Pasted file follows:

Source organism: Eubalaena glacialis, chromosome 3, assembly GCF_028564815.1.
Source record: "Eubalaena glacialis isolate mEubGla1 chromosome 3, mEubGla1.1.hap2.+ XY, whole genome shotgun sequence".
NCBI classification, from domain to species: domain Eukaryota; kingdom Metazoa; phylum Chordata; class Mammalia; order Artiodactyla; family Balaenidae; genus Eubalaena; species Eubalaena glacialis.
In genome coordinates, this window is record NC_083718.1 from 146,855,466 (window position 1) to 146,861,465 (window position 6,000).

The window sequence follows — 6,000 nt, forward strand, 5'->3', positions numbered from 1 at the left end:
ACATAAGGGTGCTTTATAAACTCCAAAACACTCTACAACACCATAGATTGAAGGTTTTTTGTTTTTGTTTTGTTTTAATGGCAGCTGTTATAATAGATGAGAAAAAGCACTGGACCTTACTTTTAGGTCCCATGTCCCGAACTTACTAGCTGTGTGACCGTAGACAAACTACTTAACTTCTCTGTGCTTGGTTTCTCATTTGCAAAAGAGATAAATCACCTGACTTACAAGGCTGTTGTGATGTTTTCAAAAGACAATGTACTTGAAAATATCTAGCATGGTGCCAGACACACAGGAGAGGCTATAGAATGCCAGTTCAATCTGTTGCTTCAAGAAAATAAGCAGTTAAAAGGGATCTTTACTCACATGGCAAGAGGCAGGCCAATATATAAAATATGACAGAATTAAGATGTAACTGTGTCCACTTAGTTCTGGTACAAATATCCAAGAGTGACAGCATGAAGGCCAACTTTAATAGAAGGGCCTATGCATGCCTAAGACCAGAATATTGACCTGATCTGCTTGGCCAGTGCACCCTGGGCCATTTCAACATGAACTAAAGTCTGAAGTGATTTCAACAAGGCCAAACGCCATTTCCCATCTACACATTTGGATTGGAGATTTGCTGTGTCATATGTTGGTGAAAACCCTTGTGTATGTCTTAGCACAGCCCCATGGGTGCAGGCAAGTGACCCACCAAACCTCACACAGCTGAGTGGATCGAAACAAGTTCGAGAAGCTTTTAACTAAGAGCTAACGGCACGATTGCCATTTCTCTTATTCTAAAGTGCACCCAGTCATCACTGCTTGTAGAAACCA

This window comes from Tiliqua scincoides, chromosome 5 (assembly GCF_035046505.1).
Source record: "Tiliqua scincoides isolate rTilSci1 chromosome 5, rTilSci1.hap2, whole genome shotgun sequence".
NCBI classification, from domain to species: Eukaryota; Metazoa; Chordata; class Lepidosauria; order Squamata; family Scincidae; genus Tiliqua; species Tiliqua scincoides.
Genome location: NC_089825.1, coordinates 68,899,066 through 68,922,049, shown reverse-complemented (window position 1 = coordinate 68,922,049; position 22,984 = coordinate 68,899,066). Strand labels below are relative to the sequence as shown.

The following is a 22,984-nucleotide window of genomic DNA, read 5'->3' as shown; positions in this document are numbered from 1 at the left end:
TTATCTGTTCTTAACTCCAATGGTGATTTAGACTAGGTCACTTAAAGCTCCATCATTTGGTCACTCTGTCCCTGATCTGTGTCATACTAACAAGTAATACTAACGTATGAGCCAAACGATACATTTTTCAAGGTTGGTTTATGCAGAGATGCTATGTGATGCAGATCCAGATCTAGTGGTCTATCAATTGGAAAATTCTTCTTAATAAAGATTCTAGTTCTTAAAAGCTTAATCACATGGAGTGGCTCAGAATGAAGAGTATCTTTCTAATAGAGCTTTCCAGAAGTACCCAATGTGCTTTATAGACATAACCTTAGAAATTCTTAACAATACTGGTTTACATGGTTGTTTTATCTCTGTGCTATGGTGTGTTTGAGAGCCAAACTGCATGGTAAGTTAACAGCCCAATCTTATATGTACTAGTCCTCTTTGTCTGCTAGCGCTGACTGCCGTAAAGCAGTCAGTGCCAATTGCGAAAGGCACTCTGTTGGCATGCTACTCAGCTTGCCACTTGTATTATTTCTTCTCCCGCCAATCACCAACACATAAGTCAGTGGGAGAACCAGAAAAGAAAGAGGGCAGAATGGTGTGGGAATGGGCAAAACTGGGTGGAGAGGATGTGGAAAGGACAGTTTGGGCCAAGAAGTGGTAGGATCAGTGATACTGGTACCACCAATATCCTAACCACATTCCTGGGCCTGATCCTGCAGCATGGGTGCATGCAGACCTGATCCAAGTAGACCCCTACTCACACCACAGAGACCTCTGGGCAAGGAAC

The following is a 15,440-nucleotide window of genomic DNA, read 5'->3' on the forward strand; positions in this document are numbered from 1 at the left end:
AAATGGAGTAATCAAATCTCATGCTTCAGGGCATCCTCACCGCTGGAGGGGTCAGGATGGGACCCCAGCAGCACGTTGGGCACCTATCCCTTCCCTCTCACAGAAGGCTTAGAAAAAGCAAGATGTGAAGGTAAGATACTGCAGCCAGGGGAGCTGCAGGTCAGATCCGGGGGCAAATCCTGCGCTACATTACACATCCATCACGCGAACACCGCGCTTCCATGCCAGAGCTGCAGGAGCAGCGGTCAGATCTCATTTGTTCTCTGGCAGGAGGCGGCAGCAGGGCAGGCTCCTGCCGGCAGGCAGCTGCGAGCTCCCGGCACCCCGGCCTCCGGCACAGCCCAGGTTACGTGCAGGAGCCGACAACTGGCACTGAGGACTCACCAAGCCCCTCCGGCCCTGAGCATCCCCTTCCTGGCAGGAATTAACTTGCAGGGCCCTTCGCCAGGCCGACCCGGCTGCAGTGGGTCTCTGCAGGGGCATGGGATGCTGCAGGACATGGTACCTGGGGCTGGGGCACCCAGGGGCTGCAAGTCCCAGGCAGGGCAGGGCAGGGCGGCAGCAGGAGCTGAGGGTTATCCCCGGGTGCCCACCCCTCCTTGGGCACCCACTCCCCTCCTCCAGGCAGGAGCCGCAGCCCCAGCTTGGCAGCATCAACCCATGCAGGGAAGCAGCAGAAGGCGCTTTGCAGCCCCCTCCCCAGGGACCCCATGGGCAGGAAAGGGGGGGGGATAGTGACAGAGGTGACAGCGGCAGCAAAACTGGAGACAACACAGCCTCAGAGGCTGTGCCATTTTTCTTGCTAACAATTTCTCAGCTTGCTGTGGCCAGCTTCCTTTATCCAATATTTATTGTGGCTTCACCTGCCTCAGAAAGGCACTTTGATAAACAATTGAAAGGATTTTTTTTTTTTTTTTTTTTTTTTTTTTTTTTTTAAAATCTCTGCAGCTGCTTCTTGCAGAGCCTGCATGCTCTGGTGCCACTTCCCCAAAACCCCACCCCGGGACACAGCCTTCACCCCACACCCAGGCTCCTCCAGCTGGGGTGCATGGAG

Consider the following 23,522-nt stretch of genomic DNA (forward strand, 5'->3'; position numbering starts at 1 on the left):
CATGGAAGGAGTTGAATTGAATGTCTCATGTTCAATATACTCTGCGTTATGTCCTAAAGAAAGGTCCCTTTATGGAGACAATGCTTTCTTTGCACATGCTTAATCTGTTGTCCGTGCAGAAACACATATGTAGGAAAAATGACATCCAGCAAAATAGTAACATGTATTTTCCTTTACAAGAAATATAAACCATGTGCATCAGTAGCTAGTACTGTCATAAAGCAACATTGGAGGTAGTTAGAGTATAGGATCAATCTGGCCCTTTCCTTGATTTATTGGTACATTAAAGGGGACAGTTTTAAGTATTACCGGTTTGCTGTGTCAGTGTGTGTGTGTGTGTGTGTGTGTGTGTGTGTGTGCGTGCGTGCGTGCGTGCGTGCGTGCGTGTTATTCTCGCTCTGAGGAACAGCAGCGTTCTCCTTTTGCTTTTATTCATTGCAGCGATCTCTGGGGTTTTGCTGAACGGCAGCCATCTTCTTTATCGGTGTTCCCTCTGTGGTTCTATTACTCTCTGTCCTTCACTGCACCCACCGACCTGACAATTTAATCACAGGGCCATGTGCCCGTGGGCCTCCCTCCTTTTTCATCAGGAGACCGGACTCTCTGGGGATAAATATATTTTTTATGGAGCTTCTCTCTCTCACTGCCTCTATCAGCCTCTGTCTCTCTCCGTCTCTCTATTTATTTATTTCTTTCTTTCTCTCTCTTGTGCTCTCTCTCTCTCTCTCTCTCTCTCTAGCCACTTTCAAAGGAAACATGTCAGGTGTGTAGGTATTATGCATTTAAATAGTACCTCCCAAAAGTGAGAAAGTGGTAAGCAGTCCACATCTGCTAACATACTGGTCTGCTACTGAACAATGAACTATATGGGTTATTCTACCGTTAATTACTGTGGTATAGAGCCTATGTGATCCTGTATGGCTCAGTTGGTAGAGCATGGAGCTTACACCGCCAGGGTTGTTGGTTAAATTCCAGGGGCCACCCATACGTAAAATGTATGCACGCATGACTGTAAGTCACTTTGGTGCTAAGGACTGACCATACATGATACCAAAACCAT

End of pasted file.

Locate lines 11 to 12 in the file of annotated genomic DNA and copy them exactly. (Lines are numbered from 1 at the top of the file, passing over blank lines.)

The following is a 22,984-nucleotide window of genomic DNA, read 5'->3' as shown; positions in this document are numbered from 1 at the left end:
TTATCTGTTCTTAACTCCAATGGTGATTTAGACTAGGTCACTTAAAGCTCCATCATTTGGTCACTCTGTCCCTGATCTGTGTCATACTAACAAGTAATACTAACGTATGAGCCAAACGATACATTTTTCAAGGTTGGTTTATGCAGAGATGCTATGTGATGCAGATCCAGATCTAGTGGTCTATCAATTGGAAAATTCTTCTTAATAAAGATTCTAGTTCTTAAAAGCTTAATCACATGGAGTGGCTCAGAATGAAGAGTATCTTTCTAATAGAGCTTTCCAGAAGTACCCAATGTGCTTTATAGACATAACCTTAGAAATTCTTAACAATACTGGTTTACATGGTTGTTTTATCTCTGTGCTATGGTGTGTTTGAGAGCCAAACTGCATGGTAAGTTAACAGCCCAATCTTATATGTACTAGTCCTCTTTGTCTGCTAGCGCTGACTGCCGTAAAGCAGTCAGTGCCAATTGCGAAAGGCACTCTGTTGGCATGCTACTCAGCTTGCCACTTGTATTATTTCTTCTCCCGCCAATCACCAACACATAAGTCAGTGGGAGAACCAGAAAAGAAAGAGGGCAGAATGGTGTGGGAATGGGCAAAACTGGGTGGAGAGGATGTGGAAAGGACAGTTTGGGCCAAGAAGTGGTAGGATCAGTGATACTGGTACCACCAATATCCTAACCACATTCCTGGGCCTGATCCTGCAGCATGGGTGCATGCAGACCTGATCCAAGTAGACCCCTACTCACACCACAGAGACCTCTGGGCAAGGAAC